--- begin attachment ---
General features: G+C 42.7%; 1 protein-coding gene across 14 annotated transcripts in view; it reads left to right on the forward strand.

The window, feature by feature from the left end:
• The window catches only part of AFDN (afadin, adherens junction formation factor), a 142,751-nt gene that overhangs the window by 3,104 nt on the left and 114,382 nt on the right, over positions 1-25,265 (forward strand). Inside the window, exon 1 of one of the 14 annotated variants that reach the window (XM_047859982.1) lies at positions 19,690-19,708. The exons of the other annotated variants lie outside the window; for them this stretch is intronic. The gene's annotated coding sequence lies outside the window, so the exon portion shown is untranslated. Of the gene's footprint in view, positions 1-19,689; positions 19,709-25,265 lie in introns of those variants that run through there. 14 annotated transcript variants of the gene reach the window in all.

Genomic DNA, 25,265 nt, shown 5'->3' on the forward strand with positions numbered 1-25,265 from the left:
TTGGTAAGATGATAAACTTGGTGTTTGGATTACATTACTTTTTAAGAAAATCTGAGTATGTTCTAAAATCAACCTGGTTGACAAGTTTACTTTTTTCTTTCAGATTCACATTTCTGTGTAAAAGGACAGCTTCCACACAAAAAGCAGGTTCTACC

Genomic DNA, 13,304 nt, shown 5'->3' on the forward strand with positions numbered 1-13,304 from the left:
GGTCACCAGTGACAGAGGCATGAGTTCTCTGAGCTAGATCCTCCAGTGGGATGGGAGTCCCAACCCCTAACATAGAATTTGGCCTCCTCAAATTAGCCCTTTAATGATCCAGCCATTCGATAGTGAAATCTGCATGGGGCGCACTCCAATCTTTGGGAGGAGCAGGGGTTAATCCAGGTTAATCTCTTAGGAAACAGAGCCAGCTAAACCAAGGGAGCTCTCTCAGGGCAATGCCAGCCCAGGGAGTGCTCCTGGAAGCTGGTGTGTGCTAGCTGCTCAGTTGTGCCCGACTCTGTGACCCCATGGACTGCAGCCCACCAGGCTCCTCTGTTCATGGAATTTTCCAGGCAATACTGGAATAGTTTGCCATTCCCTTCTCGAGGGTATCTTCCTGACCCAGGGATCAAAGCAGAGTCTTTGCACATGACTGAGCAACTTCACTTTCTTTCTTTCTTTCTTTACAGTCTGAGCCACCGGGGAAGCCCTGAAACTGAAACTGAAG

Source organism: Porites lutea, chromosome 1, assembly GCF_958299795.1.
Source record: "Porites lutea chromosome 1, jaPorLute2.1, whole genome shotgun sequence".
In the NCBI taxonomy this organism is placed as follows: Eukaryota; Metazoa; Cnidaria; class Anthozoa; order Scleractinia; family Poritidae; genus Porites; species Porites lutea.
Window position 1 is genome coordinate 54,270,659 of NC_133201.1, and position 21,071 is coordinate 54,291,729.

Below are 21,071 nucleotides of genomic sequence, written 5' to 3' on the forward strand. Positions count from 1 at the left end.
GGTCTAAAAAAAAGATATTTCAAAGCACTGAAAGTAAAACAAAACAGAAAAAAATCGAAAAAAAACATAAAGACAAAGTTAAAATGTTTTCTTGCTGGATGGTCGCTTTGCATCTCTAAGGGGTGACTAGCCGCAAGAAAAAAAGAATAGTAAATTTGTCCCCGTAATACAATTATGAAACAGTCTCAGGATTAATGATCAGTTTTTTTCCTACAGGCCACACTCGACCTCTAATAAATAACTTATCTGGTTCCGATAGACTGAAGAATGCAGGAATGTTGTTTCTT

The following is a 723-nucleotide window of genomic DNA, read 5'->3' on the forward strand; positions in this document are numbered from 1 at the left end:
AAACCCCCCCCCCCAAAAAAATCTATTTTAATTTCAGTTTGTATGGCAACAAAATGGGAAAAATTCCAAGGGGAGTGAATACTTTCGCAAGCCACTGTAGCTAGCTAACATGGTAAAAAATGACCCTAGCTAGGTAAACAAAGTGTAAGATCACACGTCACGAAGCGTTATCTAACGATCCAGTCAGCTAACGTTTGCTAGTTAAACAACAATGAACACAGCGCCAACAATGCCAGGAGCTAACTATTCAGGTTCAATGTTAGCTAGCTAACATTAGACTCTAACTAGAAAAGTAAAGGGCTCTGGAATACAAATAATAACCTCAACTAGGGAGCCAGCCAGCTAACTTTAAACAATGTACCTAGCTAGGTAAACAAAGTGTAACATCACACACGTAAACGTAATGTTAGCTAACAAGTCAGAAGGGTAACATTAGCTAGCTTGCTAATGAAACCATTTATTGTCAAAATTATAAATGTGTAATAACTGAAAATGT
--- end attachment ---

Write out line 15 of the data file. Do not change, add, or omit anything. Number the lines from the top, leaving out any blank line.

AAACCCCCCCCCCCAAAAAAATCTATTTTAATTTCAGTTTGTATGGCAACAAAATGGGAAAAATTCCAAGGGGAGTGAATACTTTCGCAAGCCACTGTAGCTAGCTAACATGGTAAAAAATGACCCTAGCTAGGTAAACAAAGTGTAAGATCACACGTCACGAAGCGTTATCTAACGATCCAGTCAGCTAACGTTTGCTAGTTAAACAACAATGAACACAGCGCCAACAATGCCAGGAGCTAACTATTCAGGTTCAATGTTAGCTAGCTAACATTAGACTCTAACTAGAAAAGTAAAGGGCTCTGGAATACAAATAATAACCTCAACTAGGGAGCCAGCCAGCTAACTTTAAACAATGTACCTAGCTAGGTAAACAAAGTGTAACATCACACACGTAAACGTAATGTTAGCTAACAAGTCAGAAGGGTAACATTAGCTAGCTTGCTAATGAAACCATTTATTGTCAAAATTATAAATGTGTAATAACTGAAAATGT